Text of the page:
Anyone who does business overseas is likely to run into a scenario in which they need to make a telegraphic transfer. Telegraphic transfers can be made by individuals for personal reasons or by businesses with overseas suppliers — like if you use Alibaba or AliExpress for example. If you’ve ever wondered about what exactly a telegraphic transfer is or whether it’s the best way to transfer funds overseas, you need to read on. The bottom line is that you may be able to save money on overseas transfers by using a money transfer service like TransferWise instead of a bank — but more on that later.
Historically, a “telegraphic transfer” referred to a money transfer that was sent using telex, which meant sending money via an antiquated cable, radio or telephone system. These days, a telegraphic transfer is just a money transfer — the same thing as a wire transfer.¹ You may see it referred to as a telex transfer, a TT, a T/T, a TT bank payment or just a wire transfer; they all mean the same thing. The term “telegraphic transfer” is more common nowadays in certain parts of the world — it’s used extensively in the UK, Australia and New Zealand to describe electronic money transfers, either domestic or international. In the US, you’re more likely to see these referred to as wire transfers.
A telegraphic transfer LC payment, or letter of credit payment, is a payment that’s arranged in advance, but not made until certain conditions are met.² For example, your business could arrange a TT LC payment with your overseas supplier, setting up documents between your bank and the supplier’s bank to guarantee the payment is completed once, say, goods are shipped. A LC payment is like a contract in that it offers a lot of protection to both parties to ensure that goods are received and payment is made.² Since two banks and a lot of paperwork are involved in setting up a letter of credit, it can be time-consuming and expensive to pay suppliers this way.
A TT in advance payment is sort of the opposite of a LC payment in that payment is sent before goods are shipped. This is often faster and cheaper since there’s less paperwork to arrange, but businesses are assuming a lot of risk since it's possible for the supplier to take the payment and not send the goods.³
In a normal international telegraphic transfer, the sender, or remitter, tells their bank they want to send money to the recipient, or beneficiary.4 Depending on the bank and its policies, this can be done at a branch, by mail or fax, over the phone or via online or mobile banking. The sender’s bank will then send the money to a bank that it works within the recipient’s country or region. If the recipient has an account with that bank, the funds are converted to the correct currency and transferred into his or her account and the transfer is complete. If not, that bank acts as an intermediary bank. It may still do the currency conversion, as well as charge a fee for handling a small part of the transfer, before it forwards the money on to either another intermediary bank or the recipient’s bank.4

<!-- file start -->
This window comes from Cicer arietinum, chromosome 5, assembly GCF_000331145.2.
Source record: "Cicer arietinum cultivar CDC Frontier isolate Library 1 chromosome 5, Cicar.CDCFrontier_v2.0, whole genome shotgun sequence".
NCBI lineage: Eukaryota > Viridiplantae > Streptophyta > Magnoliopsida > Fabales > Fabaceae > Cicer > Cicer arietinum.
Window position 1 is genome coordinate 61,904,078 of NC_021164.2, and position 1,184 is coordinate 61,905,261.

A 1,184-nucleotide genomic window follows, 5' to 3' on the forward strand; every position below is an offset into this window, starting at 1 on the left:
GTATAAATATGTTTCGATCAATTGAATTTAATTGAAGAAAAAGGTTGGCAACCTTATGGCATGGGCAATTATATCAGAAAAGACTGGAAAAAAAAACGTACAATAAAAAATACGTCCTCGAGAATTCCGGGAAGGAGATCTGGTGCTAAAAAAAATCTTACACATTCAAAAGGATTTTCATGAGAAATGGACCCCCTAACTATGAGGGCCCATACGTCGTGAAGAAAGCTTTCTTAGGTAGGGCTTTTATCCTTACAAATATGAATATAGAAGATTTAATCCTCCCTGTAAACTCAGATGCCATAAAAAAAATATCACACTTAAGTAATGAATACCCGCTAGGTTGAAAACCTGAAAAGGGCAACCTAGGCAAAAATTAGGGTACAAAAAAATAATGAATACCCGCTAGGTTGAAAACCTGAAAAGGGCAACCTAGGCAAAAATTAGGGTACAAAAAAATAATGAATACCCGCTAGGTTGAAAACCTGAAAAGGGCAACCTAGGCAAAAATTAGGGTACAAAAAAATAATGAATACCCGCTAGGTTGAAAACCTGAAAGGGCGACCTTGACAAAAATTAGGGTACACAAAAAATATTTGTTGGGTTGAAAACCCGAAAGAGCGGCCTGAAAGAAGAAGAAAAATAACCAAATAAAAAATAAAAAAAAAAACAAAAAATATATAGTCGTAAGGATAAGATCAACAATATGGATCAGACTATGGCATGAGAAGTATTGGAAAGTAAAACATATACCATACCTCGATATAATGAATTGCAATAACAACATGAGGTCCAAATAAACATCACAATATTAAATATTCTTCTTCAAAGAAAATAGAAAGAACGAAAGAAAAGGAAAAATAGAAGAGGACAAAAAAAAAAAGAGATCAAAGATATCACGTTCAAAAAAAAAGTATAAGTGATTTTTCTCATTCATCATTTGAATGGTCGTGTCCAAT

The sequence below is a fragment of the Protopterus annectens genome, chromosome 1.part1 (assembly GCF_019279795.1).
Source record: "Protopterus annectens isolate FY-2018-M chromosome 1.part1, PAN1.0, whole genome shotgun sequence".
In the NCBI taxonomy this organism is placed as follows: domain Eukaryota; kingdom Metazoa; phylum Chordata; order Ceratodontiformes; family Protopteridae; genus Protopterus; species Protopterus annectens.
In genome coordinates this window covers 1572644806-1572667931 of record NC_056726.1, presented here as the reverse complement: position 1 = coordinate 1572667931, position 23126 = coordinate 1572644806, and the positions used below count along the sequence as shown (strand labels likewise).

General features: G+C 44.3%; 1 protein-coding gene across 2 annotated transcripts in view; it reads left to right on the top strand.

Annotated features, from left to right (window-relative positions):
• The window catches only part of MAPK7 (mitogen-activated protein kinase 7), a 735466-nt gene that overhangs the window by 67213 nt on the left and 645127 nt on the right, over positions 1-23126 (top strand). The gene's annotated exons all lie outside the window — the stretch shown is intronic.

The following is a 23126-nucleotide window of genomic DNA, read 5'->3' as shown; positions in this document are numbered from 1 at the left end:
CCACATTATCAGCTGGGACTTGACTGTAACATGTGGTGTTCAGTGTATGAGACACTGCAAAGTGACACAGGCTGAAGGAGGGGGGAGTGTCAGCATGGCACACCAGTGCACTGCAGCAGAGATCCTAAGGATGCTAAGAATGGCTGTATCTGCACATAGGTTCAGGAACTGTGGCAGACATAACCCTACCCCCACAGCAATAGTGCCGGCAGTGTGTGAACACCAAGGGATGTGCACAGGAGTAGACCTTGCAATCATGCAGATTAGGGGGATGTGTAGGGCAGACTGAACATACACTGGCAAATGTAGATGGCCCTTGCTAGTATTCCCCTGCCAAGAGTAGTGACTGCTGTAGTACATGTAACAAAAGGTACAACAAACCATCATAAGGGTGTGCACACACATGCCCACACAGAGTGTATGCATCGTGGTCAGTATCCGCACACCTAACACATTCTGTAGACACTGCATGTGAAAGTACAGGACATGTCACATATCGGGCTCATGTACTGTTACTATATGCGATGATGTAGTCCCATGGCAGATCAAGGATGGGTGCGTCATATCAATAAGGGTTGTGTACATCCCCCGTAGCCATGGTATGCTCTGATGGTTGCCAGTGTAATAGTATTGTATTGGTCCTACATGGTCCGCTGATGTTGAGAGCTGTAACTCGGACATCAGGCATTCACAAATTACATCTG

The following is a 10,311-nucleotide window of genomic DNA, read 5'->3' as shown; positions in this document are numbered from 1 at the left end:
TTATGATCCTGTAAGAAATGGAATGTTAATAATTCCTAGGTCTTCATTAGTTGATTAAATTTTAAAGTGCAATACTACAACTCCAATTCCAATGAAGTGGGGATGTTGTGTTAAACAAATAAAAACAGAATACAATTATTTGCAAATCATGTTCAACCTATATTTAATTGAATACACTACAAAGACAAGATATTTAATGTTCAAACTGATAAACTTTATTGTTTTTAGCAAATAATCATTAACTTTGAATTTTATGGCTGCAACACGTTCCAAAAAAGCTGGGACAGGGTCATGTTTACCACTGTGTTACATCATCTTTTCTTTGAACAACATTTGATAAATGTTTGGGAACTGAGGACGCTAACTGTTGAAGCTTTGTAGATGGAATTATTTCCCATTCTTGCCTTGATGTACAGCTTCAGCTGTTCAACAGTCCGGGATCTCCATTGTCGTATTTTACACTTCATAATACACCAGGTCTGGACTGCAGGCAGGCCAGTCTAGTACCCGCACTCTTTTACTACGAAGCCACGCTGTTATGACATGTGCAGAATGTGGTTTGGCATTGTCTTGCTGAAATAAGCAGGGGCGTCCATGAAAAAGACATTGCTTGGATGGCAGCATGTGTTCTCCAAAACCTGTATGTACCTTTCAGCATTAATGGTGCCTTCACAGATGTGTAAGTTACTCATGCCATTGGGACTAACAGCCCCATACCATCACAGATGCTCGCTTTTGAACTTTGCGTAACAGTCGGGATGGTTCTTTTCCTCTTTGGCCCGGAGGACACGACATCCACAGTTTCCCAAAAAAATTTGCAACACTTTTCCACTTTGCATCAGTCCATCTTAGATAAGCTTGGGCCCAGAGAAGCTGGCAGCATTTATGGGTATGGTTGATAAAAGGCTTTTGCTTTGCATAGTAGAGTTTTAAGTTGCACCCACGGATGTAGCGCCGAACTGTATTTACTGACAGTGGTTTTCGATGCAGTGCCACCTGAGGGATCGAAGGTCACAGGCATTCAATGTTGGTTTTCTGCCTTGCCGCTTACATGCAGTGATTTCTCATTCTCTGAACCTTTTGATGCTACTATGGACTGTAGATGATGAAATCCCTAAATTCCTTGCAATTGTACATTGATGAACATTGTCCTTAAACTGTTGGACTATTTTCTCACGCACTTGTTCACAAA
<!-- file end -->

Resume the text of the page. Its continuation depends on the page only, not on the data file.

Wire transfers and telegraphic transfers are the same thing, and they may also be referred to as “money transfers,” “international payments,” or “SWIFT transfers.” They all use the SWIFT system, which is a secure messaging system used by banks to quickly and accurately send each other messages and instructions for moving money across borders.
While the SWIFT system makes it fast, easy and secure to send money across international borders, it also comes with one big downside: fees. A SWIFT transfer can pass through several intermediary banks on the way to its destination, and each of those banks is able to charge a fee, just for handing off the transfer information to the next bank in line. Intermediary banks are also often the ones that convert the transfer from the sender’s currency to the recipient’s currency, but regardless of which bank in the process does the conversion, it’s likely that it’s marking up the exchange rate by 3-5%. You can see how all these hidden fees can add up fast.
It might be worth your time to look into an alternative money transfer service like TransferWise. TransferWise always moves money at the real mid-market rate, so there are never hidden fees from marked-up exchange rates. You just have to gather some of the same information you'd need to make a telegraphic transfer and pay a small, fair transfer fee that’s stated upfront and your transfer will be on its way. It’s fast, easy, safe and can often be cheaper than a bank transfer.
TransferWise also offers borderless multi-currency accounts, which allow you to hold, manage, send and receive money in dozens of currencies all at once. Sign up is free, and there are no monthly fees for maintaining a borderless account. You can receive payments for free from the UK, US, Australia and Europe with local bank details, and sending a transfer to another country is still just a small transfer fee away.
If you still need more information before deciding how to make your transfer, these articles may help:
- How do you make a telegraphic transfer?
- How much are telegraphic transfer fees?
- How long does a telegraphic transfer take?
- What are the telegraphic transfer buying/selling rates?
- What’s the difference between a telegraphic transfer and a wire transfer?
With this information, you should be armed with what you need to choose the best transfer method that suits your needs — and your wallet.
¹https://www.ofx.com/en-gb/money-transfer/telegraphic-transfer/ (May 10th, 2018)
²https://www.quora.com/What-is-the-difference-between-an-LC-DAP-and-TT (May 10th, 2018)
³http://www.binocularschina.com/guide/payment.html (May 10th, 2018)
⁴https://bankomb.org.nz/guides-and-cases/quick-guides/payment-systems/telegraphic-transfers/ (May 10th, 2018)
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